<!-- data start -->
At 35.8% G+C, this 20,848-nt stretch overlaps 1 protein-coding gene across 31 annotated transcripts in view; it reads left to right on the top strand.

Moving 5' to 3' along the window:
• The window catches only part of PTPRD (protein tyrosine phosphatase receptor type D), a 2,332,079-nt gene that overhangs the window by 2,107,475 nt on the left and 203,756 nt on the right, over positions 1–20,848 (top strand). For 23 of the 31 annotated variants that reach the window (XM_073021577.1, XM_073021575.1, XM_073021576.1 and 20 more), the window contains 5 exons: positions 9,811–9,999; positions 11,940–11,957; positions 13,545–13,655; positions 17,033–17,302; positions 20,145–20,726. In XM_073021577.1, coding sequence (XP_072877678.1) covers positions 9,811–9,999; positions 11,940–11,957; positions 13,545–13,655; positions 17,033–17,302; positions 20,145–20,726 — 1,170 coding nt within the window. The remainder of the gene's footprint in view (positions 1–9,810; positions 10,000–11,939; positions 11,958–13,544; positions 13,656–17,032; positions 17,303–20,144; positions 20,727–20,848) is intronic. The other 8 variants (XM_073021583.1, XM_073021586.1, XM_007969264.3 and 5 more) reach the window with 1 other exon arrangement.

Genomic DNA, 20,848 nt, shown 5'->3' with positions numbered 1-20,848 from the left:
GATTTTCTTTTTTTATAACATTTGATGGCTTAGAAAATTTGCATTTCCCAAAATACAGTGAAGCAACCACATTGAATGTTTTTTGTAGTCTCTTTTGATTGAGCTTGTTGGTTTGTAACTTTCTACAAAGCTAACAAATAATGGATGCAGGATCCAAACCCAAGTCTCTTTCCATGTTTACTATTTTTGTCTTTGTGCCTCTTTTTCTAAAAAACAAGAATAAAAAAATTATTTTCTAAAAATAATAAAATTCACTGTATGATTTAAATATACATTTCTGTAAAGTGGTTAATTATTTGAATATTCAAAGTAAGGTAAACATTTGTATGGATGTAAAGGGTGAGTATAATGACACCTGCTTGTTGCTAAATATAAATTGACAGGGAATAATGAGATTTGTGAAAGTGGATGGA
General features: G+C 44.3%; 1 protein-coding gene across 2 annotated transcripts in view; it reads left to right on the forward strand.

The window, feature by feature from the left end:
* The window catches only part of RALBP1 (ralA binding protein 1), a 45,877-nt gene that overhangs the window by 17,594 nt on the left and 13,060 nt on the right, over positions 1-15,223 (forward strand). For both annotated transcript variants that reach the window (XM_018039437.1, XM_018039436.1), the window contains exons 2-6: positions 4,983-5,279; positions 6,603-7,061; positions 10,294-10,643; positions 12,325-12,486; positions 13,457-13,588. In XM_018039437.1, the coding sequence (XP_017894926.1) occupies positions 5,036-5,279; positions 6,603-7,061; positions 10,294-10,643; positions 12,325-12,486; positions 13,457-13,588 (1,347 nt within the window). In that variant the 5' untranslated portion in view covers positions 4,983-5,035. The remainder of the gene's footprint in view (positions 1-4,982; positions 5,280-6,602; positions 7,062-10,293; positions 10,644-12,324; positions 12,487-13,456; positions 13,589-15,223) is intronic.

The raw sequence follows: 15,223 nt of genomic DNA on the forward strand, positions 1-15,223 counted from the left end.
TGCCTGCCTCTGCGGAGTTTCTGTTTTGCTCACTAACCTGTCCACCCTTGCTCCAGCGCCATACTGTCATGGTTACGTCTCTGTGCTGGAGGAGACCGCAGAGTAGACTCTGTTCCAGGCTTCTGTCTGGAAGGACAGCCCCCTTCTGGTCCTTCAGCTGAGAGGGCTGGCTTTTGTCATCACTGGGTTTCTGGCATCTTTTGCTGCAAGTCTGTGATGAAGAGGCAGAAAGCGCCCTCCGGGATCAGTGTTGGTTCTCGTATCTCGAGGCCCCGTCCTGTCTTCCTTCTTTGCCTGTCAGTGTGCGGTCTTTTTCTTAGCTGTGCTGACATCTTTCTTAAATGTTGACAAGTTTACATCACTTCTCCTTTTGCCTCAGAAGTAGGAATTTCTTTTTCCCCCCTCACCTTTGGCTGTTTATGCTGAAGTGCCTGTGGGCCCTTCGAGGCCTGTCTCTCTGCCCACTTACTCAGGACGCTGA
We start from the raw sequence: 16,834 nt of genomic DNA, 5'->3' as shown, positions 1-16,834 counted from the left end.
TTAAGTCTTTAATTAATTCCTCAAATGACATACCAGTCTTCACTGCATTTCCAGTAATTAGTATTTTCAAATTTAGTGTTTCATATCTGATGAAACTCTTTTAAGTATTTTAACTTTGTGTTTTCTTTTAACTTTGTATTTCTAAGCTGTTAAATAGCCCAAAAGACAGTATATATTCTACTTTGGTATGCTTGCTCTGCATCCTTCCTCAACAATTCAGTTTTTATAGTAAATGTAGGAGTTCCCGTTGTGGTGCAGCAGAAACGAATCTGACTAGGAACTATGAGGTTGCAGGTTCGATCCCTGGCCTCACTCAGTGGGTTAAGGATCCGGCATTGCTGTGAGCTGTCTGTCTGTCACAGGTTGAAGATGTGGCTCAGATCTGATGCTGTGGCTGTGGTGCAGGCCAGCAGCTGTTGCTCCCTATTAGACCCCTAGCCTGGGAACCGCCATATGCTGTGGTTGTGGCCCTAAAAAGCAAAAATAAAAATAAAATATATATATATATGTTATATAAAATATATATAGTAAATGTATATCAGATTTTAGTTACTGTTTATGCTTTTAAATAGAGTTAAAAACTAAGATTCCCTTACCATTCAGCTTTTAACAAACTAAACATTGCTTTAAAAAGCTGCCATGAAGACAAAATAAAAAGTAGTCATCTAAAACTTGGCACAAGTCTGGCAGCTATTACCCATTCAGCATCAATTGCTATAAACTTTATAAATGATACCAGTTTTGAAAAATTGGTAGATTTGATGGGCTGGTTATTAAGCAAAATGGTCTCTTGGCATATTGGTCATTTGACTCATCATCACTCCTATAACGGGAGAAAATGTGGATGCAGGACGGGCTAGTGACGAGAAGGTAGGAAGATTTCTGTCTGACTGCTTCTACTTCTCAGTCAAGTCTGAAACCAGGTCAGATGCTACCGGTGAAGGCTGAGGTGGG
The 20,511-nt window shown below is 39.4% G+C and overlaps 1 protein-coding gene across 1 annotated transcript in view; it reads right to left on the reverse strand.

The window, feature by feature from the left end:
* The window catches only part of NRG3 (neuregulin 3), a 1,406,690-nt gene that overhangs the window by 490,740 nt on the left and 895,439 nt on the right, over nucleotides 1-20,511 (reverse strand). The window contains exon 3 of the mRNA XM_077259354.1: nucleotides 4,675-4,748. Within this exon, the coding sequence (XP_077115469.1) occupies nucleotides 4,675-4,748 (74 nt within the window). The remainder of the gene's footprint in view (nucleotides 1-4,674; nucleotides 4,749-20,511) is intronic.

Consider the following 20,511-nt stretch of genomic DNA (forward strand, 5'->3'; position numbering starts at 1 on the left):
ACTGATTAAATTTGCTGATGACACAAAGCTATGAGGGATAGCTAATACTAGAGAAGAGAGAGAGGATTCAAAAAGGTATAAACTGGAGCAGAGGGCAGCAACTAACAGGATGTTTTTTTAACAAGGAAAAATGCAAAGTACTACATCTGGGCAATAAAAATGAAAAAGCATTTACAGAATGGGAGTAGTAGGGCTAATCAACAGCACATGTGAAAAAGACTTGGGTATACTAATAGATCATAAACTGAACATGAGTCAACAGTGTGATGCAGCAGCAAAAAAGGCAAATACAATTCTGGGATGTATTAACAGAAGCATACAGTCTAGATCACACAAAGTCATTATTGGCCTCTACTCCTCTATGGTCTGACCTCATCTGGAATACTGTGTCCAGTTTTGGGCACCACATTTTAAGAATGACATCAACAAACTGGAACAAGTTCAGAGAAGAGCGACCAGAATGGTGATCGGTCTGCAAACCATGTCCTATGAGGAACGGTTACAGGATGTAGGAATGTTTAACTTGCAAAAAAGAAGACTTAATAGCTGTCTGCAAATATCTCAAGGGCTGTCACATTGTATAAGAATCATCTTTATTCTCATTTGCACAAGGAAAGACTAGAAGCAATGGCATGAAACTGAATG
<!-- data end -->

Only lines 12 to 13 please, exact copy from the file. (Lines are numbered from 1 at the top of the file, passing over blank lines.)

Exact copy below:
TTAAGTCTTTAATTAATTCCTCAAATGACATACCAGTCTTCACTGCATTTCCAGTAATTAGTATTTTCAAATTTAGTGTTTCATATCTGATGAAACTCTTTTAAGTATTTTAACTTTGTGTTTTCTTTTAACTTTGTATTTCTAAGCTGTTAAATAGCCCAAAAGACAGTATATATTCTACTTTGGTATGCTTGCTCTGCATCCTTCCTCAACAATTCAGTTTTTATAGTAAATGTAGGAGTTCCCGTTGTGGTGCAGCAGAAACGAATCTGACTAGGAACTATGAGGTTGCAGGTTCGATCCCTGGCCTCACTCAGTGGGTTAAGGATCCGGCATTGCTGTGAGCTGTCTGTCTGTCACAGGTTGAAGATGTGGCTCAGATCTGATGCTGTGGCTGTGGTGCAGGCCAGCAGCTGTTGCTCCCTATTAGACCCCTAGCCTGGGAACCGCCATATGCTGTGGTTGTGGCCCTAAAAAGCAAAAATAAAAATAAAATATATATATATATGTTATATAAAATATATATAGTAAATGTATATCAGATTTTAGTTACTGTTTATGCTTTTAAATAGAGTTAAAAACTAAGATTCCCTTACCATTCAGCTTTTAACAAACTAAACATTGCTTTAAAAAGCTGCCATGAAGACAAAATAAAAAGTAGTCATCTAAAACTTGGCACAAGTCTGGCAGCTATTACCCATTCAGCATCAATTGCTATAAACTTTATAAATGATACCAGTTTTGAAAAATTGGTAGATTTGATGGGCTGGTTATTAAGCAAAATGGTCTCTTGGCATATTGGTCATTTGACTCATCATCACTCCTATAACGGGAGAAAATGTGGATGCAGGACGGGCTAGTGACGAGAAGGTAGGAAGATTTCTGTCTGACTGCTTCTACTTCTCAGTCAAGTCTGAAACCAGGTCAGATGCTACCGGTGAAGGCTGAGGTGGG
The 20,511-nt window shown below is 39.4% G+C and overlaps 1 protein-coding gene across 1 annotated transcript in view; it reads right to left on the reverse strand.